Chang, H. L.

H. C. Liang, H. L. Chang, W. C. Huang, K. W. Su, Y. F. Chen, and Y. T. Chen, “Self-mode-locked Nd:GdVO4 laser with multi-GHz oscillations: manifestation of third-order nonlinearity,” Appl. Phys. B 97(2), 451–455 (2009).
[Crossref]

Chang, M. T.

Chen, R. C. C.

Chen, Y. F.

C. L. Sung, H. P. Cheng, C. Y. Lee, C. Y. Cho, H. C. Liang, and Y. F. Chen, “Generation of orthogonally polarized self-mode-locked Nd:YAG lasers with tunable beat frequencies from the thermally induced birefringence,” Opt. Lett. 41(8), 1781–1784 (2016).
[Crossref] [PubMed]

M. T. Chang, H. C. Liang, K. W. Su, and Y. F. Chen, “Dual-comb self-mode-locked monolithic Yb:KGW laser with orthogonal polarizations,” Opt. Express 23(8), 10111–10116 (2015).
[Crossref] [PubMed]

Y. J. Huang, H. H. Cho, Y. S. Tzeng, H. C. Liang, K. W. Su, and Y. F. Chen, “Efficient dual-wavelength diode-end-pumped laser with a diffusion-bonded Nd:YVO4/Nd:GdVO4 crystal,” Opt. Mater. Express 5(10), 2136–2141 (2015).
[Crossref]

Y. J. Huang, Y. S. Tzeng, C. Y. Tang, S. Y. Chiang, H. C. Liang, and Y. F. Chen, “Efficient high-power terahertz beating in a dual-wavelength synchronously mode-locked laser with dual gain media,” Opt. Lett. 39(6), 1477–1480 (2014).
[Crossref] [PubMed]

C. Y. Cho, P. H. Tuan, Y. T. Yu, K. F. Huang, and Y. F. Chen, “A cryogenically cooled Nd:YAG monolithic laser for efficient dual-wavelength operation at 1061 and 1064 nm,” Laser Phys. Lett. 10(4), 045806 (2013).
[Crossref]

Y. F. Chen, Y. J. Huang, P. Y. Chiang, Y. C. Lin, and H. C. Liang, “Controlling number of lasing modes for designing short-cavity self-mode-locked Nd-doped vanadate lasers,” Appl. Phys. B 103(4), 841–846 (2011).
[Crossref]

H. C. Liang, H. L. Chang, W. C. Huang, K. W. Su, Y. F. Chen, and Y. T. Chen, “Self-mode-locked Nd:GdVO4 laser with multi-GHz oscillations: manifestation of third-order nonlinearity,” Appl. Phys. B 97(2), 451–455 (2009).
[Crossref]

H. C. Liang, R. C. C. Chen, Y. J. Huang, K. W. Su, and Y. F. Chen, “Compact efficient multi-GHz Kerr-lens mode-locked diode-pumped Nd:YVO4 laser,” Opt. Express 16(25), 21149–21154 (2008).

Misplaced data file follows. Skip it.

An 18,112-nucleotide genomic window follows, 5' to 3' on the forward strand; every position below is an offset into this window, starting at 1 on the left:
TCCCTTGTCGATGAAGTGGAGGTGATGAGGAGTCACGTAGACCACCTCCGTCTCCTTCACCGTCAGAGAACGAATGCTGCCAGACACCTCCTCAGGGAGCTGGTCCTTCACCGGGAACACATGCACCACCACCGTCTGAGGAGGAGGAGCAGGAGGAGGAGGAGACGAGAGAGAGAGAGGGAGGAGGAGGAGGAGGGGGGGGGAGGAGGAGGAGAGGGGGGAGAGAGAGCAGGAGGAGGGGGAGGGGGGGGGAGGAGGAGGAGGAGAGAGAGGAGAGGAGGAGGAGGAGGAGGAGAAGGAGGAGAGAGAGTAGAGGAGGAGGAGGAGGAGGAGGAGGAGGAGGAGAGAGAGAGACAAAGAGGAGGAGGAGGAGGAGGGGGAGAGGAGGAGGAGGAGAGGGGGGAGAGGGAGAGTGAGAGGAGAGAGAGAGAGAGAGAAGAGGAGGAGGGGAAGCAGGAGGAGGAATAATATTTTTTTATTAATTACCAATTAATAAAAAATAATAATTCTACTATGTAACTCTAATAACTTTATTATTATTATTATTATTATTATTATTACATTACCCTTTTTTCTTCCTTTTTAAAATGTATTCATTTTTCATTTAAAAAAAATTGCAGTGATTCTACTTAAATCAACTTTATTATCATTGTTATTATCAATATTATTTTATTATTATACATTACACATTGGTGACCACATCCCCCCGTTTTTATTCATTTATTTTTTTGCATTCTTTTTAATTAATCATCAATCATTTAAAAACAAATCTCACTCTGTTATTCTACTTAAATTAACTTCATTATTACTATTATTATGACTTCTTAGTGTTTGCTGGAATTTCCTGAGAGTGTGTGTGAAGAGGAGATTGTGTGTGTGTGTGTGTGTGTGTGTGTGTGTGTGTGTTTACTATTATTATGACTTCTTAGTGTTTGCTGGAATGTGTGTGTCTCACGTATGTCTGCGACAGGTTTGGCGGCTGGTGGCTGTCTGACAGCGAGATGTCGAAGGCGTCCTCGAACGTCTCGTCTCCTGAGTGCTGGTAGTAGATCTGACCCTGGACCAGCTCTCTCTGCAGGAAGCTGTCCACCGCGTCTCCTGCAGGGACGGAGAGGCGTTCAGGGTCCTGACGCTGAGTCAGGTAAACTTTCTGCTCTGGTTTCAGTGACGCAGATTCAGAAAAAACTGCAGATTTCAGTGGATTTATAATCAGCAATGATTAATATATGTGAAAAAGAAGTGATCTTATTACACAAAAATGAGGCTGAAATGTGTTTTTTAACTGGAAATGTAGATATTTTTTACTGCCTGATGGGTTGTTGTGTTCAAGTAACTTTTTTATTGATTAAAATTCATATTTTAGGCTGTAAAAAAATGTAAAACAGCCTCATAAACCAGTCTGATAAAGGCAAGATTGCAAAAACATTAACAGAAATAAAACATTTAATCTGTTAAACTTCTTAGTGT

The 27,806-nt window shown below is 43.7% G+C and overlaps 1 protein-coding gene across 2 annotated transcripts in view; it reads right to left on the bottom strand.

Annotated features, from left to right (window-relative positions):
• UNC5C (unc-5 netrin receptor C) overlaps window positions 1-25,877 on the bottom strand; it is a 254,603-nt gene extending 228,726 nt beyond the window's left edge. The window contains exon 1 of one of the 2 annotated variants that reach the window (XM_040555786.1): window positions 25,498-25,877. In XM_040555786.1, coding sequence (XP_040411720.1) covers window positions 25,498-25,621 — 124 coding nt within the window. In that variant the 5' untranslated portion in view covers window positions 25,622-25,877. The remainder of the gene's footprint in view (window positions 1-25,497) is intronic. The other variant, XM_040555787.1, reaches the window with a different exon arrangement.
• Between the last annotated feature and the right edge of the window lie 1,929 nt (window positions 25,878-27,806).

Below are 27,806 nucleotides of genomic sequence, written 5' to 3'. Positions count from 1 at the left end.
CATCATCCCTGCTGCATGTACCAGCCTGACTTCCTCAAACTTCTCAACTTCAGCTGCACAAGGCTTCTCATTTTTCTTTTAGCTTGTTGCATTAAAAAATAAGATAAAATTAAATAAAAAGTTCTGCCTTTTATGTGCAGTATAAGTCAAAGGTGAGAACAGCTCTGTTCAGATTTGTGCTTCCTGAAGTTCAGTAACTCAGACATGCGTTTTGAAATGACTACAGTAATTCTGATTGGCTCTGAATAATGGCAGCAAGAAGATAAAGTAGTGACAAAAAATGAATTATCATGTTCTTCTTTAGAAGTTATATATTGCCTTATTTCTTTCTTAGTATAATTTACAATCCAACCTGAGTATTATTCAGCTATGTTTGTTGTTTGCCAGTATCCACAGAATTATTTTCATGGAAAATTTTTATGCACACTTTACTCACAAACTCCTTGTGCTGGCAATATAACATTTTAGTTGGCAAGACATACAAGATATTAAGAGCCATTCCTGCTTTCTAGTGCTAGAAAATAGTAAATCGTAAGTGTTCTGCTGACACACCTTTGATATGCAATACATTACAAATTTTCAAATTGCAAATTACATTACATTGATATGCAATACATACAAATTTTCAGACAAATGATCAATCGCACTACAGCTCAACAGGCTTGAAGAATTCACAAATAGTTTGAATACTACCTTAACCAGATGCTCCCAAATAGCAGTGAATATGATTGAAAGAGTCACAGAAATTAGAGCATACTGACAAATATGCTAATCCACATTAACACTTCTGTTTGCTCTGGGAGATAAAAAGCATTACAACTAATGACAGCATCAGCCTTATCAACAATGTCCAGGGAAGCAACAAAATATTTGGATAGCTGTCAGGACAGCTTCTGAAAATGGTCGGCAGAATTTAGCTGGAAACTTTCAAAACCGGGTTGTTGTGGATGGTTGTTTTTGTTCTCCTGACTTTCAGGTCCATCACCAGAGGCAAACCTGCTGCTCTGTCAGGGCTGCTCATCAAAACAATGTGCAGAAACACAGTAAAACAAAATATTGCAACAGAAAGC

[Crossref] [PubMed]

Chen, Y. T.

H. C. Liang, H. L. Chang, W. C. Huang, K. W. Su, Y. F. Chen, and Y. T. Chen, “Self-mode-locked Nd:GdVO4 laser with multi-GHz oscillations: manifestation of third-order nonlinearity,” Appl. Phys. B 97(2), 451–455 (2009).
[Crossref]

Cheng, H. P.

Chiang, P. Y.

Y. F. Chen, Y. J. Huang, P. Y. Chiang, Y. C. Lin, and H. C. Liang, “Controlling number of lasing modes for designing short-cavity self-mode-locked Nd-doped vanadate lasers,” Appl. Phys. B 103(4), 841–846 (2011).
[Crossref]

Chiang, S. Y.

Cho, C. Y.

C. L. Sung, H. P. Cheng, C. Y. Lee, C. Y. Cho, H. C. Liang, and Y. F. Chen, “Generation of orthogonally polarized self-mode-locked Nd:YAG lasers with tunable beat frequencies from the thermally induced birefringence,” Opt. Lett. 41(8), 1781–1784 (2016).
[Crossref] [PubMed]

C. Y. Cho, P. H. Tuan, Y. T. Yu, K. F. Huang, and Y. F. Chen, “A cryogenically cooled Nd:YAG monolithic laser for efficient dual-wavelength operation at 1061 and 1064 nm,” Laser Phys. Lett. 10(4), 045806 (2013).
[Crossref]

Cho, H. H.

Cole, B. E.

Y. C. Shen, T. Lo, P. F. Taday, B. E. Cole, W. R. Tribe, and M. C. Kemp, “Detection and identification of explosives using terahertz pulsed spectroscopic imaging,” Appl. Phys. Lett. 86(24), 241116 (2005).
[Crossref]

Collings, B. C.

S. T. Cundiff, B. C. Collings, N. N. Akhmediev, J. M. Soto-Crespo, K. Bergman, and W. H. Knox, “Observation of polarization-locked vector solitons in an optical fiber,” Phys. Rev. Lett. 82(20), 3988–3991 (1999).
[Crossref]

Cong, Z.

Cundiff, S. T.

S. T. Cundiff, B. C. Collings, N. N. Akhmediev, J. M. Soto-Crespo, K. Bergman, and W. H. Knox, “Observation of polarization-locked vector solitons in an optical fiber,” Phys. Rev. Lett. 82(20), 3988–3991 (1999).
[Crossref]

Daneu, J. L.